Briatore: Schumacher battled against ‘big guys’
Lewis Hamilton is just one title away from equaling Michael Schumacher’s record tally of seven world crowns, but Flavio Briatore believes the German driver’s merits are far greater given the much tougher level of competition he faced in his career.
As Benetton’s team boss, the astute Briatore poached Schumacher from Jordan days after his F1 debut with the latter at Spa in the summer of 1991.
The two men enjoyed a successful partnership over the course of the following four seasons, with Schumacher winning his first two world championships before moving to Ferrari in 1996 where the German add another five crowns to his outstanding tally.
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Looking back on his former driver’s achievements, Briatore underlines the very different environment in which Schumacher raced compared to the conditions in which Hamilton prevailed.
“Michael was fighting with big guys. You need to recognise that when Michael arrived [in F1], the climate was tough,” said the Italian, speaking on Formula 1’s podcast Beyond the Grid.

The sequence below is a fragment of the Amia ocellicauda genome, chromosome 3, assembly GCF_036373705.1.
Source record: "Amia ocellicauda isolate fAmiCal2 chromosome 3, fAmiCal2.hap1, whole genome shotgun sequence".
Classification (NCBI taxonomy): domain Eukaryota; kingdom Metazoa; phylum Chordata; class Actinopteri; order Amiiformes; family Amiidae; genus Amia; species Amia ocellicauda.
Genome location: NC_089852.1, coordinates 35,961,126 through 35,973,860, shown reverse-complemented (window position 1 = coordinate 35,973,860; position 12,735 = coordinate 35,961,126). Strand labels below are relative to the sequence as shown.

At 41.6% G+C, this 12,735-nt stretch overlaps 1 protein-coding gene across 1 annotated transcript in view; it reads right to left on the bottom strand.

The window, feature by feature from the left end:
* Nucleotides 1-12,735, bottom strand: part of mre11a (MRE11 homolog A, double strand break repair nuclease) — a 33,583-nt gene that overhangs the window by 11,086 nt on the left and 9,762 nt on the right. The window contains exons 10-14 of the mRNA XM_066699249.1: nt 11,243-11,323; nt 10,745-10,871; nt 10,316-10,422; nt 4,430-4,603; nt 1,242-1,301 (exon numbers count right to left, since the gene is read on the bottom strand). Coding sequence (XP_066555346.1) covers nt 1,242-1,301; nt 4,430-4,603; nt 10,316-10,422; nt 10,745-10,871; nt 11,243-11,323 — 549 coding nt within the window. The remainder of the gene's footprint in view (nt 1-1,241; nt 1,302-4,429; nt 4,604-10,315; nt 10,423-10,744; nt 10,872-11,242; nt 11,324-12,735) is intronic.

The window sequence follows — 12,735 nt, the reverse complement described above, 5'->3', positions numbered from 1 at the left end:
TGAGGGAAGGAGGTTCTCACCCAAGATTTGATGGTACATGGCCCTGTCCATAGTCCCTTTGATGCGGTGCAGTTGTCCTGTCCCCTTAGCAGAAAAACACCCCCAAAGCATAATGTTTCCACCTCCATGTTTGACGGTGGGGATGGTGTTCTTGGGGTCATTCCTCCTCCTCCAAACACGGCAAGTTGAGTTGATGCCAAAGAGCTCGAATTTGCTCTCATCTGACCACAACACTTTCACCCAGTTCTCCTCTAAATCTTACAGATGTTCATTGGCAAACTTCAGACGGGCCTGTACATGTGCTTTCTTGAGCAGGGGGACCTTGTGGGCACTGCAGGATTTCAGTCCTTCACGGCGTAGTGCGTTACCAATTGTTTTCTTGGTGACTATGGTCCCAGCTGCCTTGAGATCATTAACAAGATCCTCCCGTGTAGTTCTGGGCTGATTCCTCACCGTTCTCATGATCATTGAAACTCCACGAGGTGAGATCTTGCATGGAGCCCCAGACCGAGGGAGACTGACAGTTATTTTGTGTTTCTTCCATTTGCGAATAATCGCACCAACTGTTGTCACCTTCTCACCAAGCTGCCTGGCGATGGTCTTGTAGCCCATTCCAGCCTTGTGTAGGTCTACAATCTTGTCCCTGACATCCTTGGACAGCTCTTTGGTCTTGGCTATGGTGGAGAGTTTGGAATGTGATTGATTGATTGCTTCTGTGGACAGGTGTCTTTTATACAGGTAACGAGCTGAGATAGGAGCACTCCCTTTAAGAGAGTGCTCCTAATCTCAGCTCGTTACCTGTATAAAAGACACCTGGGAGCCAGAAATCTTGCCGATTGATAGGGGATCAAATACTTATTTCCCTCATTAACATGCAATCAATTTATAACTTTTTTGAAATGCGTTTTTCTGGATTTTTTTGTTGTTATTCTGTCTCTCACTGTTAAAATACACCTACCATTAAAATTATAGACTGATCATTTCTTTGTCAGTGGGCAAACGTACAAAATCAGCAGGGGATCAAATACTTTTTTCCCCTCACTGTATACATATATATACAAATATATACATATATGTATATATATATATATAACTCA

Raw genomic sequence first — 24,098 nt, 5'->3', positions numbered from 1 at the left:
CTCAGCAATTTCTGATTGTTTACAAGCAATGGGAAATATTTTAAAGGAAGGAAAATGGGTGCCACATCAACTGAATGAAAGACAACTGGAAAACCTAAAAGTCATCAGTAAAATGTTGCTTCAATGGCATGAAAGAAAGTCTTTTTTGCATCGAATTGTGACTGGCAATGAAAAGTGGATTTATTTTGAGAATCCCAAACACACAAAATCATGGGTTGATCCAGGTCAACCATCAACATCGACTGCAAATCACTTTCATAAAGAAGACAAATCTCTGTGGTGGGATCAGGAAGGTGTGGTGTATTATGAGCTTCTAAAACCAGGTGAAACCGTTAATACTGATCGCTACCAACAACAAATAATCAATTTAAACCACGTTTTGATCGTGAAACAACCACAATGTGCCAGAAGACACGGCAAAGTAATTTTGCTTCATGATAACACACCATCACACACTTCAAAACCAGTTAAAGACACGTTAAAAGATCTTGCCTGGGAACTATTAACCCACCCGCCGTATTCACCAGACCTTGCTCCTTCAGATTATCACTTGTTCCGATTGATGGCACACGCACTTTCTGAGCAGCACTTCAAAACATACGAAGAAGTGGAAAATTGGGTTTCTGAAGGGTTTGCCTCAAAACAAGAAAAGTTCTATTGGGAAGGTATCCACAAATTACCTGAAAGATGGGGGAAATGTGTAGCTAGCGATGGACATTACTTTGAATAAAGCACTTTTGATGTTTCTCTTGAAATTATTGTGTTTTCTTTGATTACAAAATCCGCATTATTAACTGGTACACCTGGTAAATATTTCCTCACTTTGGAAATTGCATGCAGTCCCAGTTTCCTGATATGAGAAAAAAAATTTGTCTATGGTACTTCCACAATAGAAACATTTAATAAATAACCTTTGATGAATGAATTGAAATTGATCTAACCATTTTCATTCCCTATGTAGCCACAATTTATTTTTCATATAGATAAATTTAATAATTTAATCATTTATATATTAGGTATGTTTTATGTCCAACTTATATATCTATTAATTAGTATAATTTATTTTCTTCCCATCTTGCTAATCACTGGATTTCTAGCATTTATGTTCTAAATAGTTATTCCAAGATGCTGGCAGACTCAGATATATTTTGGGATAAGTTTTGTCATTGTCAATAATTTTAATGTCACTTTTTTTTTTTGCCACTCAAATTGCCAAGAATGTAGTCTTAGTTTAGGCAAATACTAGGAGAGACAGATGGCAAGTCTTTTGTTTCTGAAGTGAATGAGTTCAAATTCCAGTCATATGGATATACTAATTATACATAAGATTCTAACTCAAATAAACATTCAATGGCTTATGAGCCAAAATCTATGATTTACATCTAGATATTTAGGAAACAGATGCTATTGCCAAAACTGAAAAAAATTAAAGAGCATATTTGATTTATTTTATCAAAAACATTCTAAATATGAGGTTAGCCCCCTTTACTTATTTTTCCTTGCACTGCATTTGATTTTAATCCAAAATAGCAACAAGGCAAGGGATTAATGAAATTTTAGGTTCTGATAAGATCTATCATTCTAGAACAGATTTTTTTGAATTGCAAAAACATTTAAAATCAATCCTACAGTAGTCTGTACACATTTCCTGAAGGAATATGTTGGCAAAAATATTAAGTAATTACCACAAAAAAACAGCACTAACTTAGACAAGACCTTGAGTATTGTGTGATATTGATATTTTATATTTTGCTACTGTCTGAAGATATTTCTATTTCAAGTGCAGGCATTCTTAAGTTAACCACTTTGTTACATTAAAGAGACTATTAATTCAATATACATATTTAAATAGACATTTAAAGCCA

“You’re talking about Nigel Mansell, you’re talking about Senna. Now it’s less, the competition. You have two drivers, three drivers… Nobody puts the pressure [on Hamilton].
“If he was driving like a taxi driver with a hand outside of the car, [he’d still be] winning everything because he’s a super driver, he’s fantastic.”
Assessing the current crop of talent in F1, Briatore singles out Hamilton and Max Verstappen as the sport’s only real stars, although Charles Leclerc could make it a threesome at the top.
“There’s only two stars in Formula 1 – Hamilton and Verstappen,” said Briatore.
“Leclerc is young, big balls, which he’s demonstrating. I believe, if I was Ferrari, I’d have put Leclerc two years ago into the place of Raikkonen, because you know, with Raikkonen you’re going nowhere, you’ll never win anything with him…
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“I’d [have taken] the risk to put Leclerc. Leclerc is a really, really strong guy. But Leclerc is not recognisable now. Verstappen for me is the more incredible driver. He’s fantastic in the way of overtaking.”
Briatore is no stranger to the Verstappen family, having managed Max’s father Jos at Benetton in 1994. But the 69-year-old Italian candidly insists that father and son only have the name in common.
“The name is the same, but the driver is completely different,” he said.
“I tell the father, ‘Jesus Christ, I wish I had your son in the car and not you!’”
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